Monday, December 16, 2013

Week 17: Countdown

Our move to Wisconsin is getting closer and closer.  This week, we started saying goodbye to people that we won't see again for a long time.  This is the hardest part of the move for me, and luckily Lemon came through with some cute new developments to take my mind off of our impending separation from our friends and family.

The biggest new thing Lemon is doing is really, repeatedly, reaching for things with his hands, batting them, and occasionally trying to bring them to his mouth.  It's pretty fun to watch, even though I know that it heralds an era where nothing in our house will be safe from those little grasping fingers.  

As a sneak preview of our future, we had some dear friends over for a farewell brunch who have two young sons.  This gave Papa Bear a chance to teach a paper airplane making lesson, and win the admiration of his young student.  I know Papa Bear can't wait until Lemon is old enough to make paper airplanes, too!

Our friends both seemed to enjoy the trip down memory lane provided by our little guy.  I can't really believe that he might be walking the next time they see him.

We had a wonderful fondue dinner with some of our friends that we've known since we were in college.  It's hard to believe that we soon will be living so far from these people who have been so important to us for the past 18 years, and that they won't be a regular part of Lemon's life as he grows up.  Boston has been really good to us.  

This coming week is my last full week on the job, so I submitted my letter of resignation, which had a scary sense of finality to it, and had my good-bye lunch (delicious Otto's pizza).  The lunch went off as planned in spite of the bomb scare on campus that had all kinds of different police agencies all over campus.  As usual, Lemon was the star of the show, and my presence was purely in a supporting role.

The cats seem to have noticed that something is afoot, and one of them is trying to indicate that he would rather not use a regular cat carrier on the big day.  Little does he know what's actually in store...

Monday, December 9, 2013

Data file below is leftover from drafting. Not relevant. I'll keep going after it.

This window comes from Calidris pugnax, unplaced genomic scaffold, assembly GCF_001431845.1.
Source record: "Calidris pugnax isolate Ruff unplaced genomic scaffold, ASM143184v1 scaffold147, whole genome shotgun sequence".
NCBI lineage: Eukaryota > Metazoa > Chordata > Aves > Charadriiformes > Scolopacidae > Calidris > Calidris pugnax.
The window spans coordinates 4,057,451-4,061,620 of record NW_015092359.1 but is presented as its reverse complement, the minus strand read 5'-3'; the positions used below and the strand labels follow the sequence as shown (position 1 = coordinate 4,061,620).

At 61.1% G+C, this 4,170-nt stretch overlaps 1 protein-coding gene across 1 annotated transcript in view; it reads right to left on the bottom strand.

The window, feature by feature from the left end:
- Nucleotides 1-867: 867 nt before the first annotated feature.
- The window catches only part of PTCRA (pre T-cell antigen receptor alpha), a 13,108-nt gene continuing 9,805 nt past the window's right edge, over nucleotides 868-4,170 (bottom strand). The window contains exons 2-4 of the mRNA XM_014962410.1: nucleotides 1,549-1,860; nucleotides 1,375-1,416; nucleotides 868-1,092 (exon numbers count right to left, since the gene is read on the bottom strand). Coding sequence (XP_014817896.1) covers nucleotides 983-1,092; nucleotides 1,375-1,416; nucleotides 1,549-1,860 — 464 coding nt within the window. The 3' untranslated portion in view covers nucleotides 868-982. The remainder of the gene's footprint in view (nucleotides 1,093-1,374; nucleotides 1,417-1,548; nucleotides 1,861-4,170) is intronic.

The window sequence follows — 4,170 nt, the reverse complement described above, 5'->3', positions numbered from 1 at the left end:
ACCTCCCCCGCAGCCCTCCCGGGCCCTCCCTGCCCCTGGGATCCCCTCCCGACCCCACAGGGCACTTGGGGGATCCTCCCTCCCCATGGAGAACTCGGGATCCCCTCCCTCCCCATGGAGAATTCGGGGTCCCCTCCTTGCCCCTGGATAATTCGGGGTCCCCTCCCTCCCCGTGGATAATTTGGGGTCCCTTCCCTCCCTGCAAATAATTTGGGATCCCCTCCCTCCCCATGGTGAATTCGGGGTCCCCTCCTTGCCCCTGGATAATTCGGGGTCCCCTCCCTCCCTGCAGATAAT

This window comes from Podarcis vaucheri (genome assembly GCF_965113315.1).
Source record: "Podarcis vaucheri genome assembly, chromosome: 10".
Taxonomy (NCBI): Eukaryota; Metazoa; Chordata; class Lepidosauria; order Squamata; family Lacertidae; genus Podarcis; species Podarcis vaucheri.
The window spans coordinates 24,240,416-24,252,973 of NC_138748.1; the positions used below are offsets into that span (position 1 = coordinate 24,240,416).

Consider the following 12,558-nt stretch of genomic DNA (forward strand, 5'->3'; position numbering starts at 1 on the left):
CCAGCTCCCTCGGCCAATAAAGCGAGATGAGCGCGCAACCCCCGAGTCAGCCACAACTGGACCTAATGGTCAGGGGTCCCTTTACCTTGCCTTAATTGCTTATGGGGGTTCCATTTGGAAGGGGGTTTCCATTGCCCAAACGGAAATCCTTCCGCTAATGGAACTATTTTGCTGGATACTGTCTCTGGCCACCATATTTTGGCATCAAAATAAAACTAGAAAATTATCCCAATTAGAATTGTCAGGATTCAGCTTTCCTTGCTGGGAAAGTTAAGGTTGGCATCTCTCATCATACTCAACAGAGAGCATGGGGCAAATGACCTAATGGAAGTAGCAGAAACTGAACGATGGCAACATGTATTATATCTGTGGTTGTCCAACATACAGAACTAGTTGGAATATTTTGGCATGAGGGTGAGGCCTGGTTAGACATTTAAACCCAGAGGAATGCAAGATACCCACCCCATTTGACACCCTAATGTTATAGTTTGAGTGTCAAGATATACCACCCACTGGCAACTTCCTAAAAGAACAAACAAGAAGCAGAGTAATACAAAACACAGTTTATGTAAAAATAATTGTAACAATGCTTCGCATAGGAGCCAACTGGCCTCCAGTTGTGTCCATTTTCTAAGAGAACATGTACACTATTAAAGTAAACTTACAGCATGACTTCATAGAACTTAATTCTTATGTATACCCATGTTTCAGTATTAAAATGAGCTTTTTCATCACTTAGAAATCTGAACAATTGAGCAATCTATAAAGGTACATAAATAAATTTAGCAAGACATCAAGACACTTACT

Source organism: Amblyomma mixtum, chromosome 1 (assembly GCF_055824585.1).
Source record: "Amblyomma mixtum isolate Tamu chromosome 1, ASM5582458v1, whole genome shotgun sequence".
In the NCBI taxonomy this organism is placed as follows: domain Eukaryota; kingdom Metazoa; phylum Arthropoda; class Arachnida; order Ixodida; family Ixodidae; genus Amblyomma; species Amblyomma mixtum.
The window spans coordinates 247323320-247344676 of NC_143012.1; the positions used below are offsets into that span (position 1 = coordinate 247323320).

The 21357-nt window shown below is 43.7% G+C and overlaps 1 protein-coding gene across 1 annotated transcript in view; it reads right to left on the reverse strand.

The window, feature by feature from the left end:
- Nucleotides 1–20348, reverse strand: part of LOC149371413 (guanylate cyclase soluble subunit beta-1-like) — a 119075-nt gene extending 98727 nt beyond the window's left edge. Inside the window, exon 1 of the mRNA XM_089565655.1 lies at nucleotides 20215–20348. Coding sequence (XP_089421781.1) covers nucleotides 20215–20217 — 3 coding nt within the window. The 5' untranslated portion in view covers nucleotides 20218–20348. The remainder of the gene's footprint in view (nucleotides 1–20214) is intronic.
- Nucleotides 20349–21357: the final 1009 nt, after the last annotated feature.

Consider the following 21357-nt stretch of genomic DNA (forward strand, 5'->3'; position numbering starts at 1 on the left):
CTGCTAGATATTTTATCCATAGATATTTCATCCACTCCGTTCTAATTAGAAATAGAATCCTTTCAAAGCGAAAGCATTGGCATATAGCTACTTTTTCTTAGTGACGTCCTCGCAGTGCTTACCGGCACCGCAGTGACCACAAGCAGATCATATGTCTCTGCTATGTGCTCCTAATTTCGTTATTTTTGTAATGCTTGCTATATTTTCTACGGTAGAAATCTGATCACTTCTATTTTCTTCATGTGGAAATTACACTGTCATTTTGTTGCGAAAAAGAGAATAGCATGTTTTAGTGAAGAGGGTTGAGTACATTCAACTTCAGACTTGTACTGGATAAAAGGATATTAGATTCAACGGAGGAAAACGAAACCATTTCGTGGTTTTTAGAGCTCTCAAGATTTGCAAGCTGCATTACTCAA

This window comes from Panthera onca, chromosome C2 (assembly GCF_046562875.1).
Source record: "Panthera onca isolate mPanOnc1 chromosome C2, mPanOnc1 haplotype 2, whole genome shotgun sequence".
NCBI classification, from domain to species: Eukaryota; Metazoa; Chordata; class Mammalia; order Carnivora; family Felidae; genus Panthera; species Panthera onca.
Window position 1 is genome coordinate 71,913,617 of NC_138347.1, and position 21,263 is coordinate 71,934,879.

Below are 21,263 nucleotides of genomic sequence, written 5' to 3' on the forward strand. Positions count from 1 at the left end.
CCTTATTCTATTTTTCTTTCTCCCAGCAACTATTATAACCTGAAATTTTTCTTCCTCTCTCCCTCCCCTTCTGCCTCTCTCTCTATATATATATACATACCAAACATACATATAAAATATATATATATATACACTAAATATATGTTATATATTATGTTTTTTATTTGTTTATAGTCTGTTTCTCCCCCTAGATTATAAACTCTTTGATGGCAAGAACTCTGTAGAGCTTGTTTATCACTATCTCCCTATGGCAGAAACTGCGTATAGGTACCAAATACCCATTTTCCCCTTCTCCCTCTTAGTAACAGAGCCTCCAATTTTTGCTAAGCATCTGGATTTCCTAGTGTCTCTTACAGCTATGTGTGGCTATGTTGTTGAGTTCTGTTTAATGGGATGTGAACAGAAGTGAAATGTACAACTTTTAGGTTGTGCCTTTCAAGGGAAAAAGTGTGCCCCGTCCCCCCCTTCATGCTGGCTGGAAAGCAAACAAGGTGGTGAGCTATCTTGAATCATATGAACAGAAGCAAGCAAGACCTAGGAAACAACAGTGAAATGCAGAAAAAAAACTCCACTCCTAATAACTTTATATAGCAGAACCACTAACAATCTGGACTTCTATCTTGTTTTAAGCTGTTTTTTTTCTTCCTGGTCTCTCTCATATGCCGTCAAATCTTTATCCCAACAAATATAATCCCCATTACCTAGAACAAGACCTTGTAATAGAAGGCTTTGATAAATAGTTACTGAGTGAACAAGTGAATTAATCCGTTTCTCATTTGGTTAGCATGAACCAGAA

Week 16: Superman

We now have about two weeks of vaguely normal life left in Boston before we move, so our days are growing full of doing things for the last time.  For Lemon, this included his very last visit to the CF clinic at Children's.  This visit was mostly just another weigh-in, and Lemon tipped the scales at around 13lb.  He's still only in the 25th percentile but he's staying right on his growth curve so his doctors are really pleased with his progress.  His bloodwork revealed that he is a bit low on vitamin D, in spite of the daily dose of aquADEKs (the really nasty orange vitamins), so we have to supplement that with a 1mL dose of regular infant vitamin D drops.  Fortunately, those taste much better and don't stain anything, so it's not really a big deal.

We will definitely miss Children's.  They got us off to a great start, and we can only hope that the staff at the clinic in Wisconsin are as warm, caring, and competent as the people we worked with here.  It seems like the staff here will genuinely miss Lemon, and one of his doctors snapped a couple of quick pictures to remember him by.  We made sure that we had a perscription for enough enzymes to cover us until we get to Wisconsin (Lemon is up to 3 pills per feeding), got a few last bits of advice on chest PT, and bid a fond farewell to Children's. 

In addition to the "lasts" this week, we also had an absolutely wonderful "first."  By coincidence, two of my wonderful first cousins also had baby boys this summer, one in June and one just two days after Lemon himself was born.  The three of us had formed a mom's group that met monthly using Google Hangouts while we were pregnant, and continued after the babies were born.  This weekend, all three of us first cousins and the three little second cousins got together in person for the first time.  We got them dressed up in matching outfits and had a fun photo-shoot at my uncle's house. 

My grandmother was there, so we got to capture her surrounded by her three newest great-grandchildren for the first time. 
We also managed a shot of the four generations of my family (Great Grandma Frieda, Opa, me, and Lemon).